• Former Children’s Medical Care Foundation Fellows were recruited to be trainers from some of the best neonatal clinics in the world.
  • Donated state-of-the-art medical equipment was secured for use in the trainings.

This pilot program is designed to be the ideal platform for practical, real time learning for a wide range of medical professionals and staff who play a role in the care of a newborn baby.

The first of these trainings, “Ventilation Support for Neonates”, took place on April 13, 2019 at Kharkiv Regional Perinatal Center. A number of Polish experts in the field of neonatology, Children’s Medical Care Foundation and the Ukrainian Ministry of Health partnered to produce this 2-day training, which was a resounding success.

Subsequent trainings in this series are expected to include simulations of a variety of clinical situations and access to real patients.

By involving the young and willing we can achieve the goal of a future where Ukrainian mothers feel confident giving birth close to home knowing that their newborns will be safe and healthy! Stay tuned for more information on the upcoming trainings.

Written by Dr. Zoryana Ivanyuk

CMCF Sponsors Participation of Ukrainian Delegation at Neonatus 2018

 

The Children’s Medical Care Foundation underwrote the participation of 8 neonatologists from across Ukraine at the 6th International Conference on Neonatal Care, NEONATUS 2018, held in Poznan, Poland, on October 10th & 11th of 2018. This training was taught by Professors Janusz Gadzinowski (in photo) and Janusz Mazela-both former recipients of CMCF Fellowship grants, themselves-who also chaired the conference’s Scientific Committee.

Members of the Ukrainian Delegation included:

  1. Tetyana Nalizhyta, Head of the department of Intensive Care of Newborns at Vinnitsa Regional Clinical Hospital n.a. N.I. Pirogov, Regional Perinatal Center.
  2. Olga Bykovska, Assistant professor at National Pyrogov Memorial Medical University, Vinnitsa Regional Clinical Hospital n.a. N.I. Pirogov, Regional Perinatal Center, NICU
  3. Maryna Goshuk, NICU, Kyiv Perinatal Center
  4. Yulia Klymchuk, NICU, Perinatal Center of the Poltava Regional Clinical Hospital N.V. Sklifosovsky
  5. Tetiana Holota, NICU, Kyiv Perinatal Center
  6. Oksana Malanchak, Neonatal Department, Lviv City Clinical Hospital N3
  7. Olha Vityk, Neonatal Department, Lviv City Clinical Hospital N3
  8. Oksana Ostalska, NICU, Lviv City Children’s Clinical Hospital

CMCF Board Member Organizes XXXIII International Symposium of the Polish Neonatal Society

Prof. Maria-Katarzyna Borszewska-Kornacka Delivering Opening Remarks at the Symposium

Prof. Maria Katarzyna Borszewska-Kornacka, President of the Polish Neonatal Society, and a member of CMCF’s Board of Directors since 1990, organized the XXXIII International Symposium of the Polish Neonatal Society, which took place on October 12-14 of 2017 in Krakow, Poland.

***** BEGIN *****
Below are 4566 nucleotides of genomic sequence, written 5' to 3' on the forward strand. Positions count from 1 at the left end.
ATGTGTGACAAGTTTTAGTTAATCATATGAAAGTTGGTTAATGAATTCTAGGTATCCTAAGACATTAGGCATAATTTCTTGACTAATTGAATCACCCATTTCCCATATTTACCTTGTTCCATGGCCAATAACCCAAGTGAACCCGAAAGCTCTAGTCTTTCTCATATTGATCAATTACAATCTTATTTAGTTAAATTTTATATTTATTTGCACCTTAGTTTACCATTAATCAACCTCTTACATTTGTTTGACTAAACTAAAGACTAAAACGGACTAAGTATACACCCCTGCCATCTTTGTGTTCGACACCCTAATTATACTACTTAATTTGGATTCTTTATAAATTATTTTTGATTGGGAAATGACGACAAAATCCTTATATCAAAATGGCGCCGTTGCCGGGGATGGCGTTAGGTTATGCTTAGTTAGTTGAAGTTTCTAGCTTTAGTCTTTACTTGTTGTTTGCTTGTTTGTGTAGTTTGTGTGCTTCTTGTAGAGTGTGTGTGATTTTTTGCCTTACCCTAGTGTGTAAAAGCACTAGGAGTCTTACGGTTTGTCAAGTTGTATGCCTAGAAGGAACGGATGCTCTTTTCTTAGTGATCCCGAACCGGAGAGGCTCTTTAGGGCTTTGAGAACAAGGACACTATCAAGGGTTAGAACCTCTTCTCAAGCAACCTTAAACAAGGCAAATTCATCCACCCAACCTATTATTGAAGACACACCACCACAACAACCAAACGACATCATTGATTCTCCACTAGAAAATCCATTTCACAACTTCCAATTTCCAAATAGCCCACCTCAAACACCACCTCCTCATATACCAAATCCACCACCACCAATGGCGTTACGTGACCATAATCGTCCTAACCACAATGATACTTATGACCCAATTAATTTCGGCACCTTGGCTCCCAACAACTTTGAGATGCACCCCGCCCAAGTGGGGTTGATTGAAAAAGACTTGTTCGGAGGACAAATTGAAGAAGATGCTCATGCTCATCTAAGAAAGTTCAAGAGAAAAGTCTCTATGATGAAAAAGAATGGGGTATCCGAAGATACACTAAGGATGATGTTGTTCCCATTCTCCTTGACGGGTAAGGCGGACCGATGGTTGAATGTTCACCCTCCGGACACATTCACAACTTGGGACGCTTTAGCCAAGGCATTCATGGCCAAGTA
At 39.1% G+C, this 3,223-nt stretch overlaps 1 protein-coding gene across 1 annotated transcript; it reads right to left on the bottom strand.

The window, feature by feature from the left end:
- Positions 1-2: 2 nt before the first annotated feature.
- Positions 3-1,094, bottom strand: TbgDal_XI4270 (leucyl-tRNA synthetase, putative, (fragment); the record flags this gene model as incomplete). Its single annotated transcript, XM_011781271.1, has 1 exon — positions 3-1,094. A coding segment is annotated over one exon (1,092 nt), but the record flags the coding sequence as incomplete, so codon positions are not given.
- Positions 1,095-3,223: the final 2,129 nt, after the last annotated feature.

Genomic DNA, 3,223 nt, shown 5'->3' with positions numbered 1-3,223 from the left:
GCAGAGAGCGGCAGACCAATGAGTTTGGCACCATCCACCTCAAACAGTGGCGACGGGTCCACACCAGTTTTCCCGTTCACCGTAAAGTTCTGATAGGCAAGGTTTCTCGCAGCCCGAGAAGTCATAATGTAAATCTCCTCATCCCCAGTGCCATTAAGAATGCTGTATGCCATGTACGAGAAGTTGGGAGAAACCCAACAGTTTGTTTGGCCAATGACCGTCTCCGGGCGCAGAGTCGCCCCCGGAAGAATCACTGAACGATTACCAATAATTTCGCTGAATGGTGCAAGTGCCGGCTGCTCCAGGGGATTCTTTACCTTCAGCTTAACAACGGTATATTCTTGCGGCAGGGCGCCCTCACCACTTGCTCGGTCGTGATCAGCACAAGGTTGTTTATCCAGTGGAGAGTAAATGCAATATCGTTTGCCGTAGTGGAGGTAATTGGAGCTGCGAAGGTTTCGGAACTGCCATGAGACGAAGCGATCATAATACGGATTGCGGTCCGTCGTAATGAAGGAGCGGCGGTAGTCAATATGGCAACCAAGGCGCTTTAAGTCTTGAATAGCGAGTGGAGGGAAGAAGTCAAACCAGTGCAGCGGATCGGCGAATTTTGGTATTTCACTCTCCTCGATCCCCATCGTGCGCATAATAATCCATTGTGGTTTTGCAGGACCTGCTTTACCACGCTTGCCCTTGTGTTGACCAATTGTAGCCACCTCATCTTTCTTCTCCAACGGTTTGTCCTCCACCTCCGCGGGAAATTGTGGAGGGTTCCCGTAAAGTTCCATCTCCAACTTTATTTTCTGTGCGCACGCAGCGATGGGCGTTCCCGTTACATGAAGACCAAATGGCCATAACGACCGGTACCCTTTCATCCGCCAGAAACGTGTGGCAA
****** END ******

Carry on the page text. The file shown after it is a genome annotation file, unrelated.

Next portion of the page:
This outstanding medical convening brought together leading experts in the care of newborns from Poland, Ukraine, the United States, Germany, Italy, Austria, Switzerland and the United Kingdom to share the results of their leading edge research, discuss diagnostic protocols and debate current controversies in the field.

The Children’s Medical Care Foundation was proud to sponsor the participation of the following 10 Ukrainian neonatologists:

Prof. Yuriy Korzhynskyy
Hrystyna Zelizna
Yuriy Kuzminoff
Nataliya Blonar
Zoryana Ivanyuk
Andriy Bilous
Nataliya Myshchyshyn
Olha Kasperovych
Sehiy Fomin
Anzhelika Bysheva

 

 

 

Shipment of Urgently Needed Medical Supplies and Equipment to Ukraine a Success

 

Laminar Case

LCCCH’s New Laminar Case for Sterile Infusions

The Lviv City Children’s Clinical Hospital is now better equipped to safely administer sterile infusions to its tiniest patients thanks to the delivery of a laminar case and a fresh supply of single-use medical supplies.

The delivery of these items was made possible by the hard work of Children’s Medical Care Foundation’s Board of Directors and the generosity of many donors and partner entities who have joined forces in an ongoing campaign aimed at bringing our 25-year partner’s medical inventories into parity with the skills and expertise of its staff, who are now regarded as the best trained in all of Ukraine.

The laminar case will help ensure that LCCCH’s littlest receive safe and sterile delivery of Total Parenteral Nutrition (TPN), antibiotics and other needed infusions, and stands to greatly reduce complications that often occur after peripheral vein access.

CMCF wishes to thank our goodwill partners, the California Association to Aid Ukraine (CAAU) and the Lions Club Gdansk Neptune, for their generous assistance in bringing this important upgrade into being. It was a true team effort that is already positively impacting patient care at LCCCH.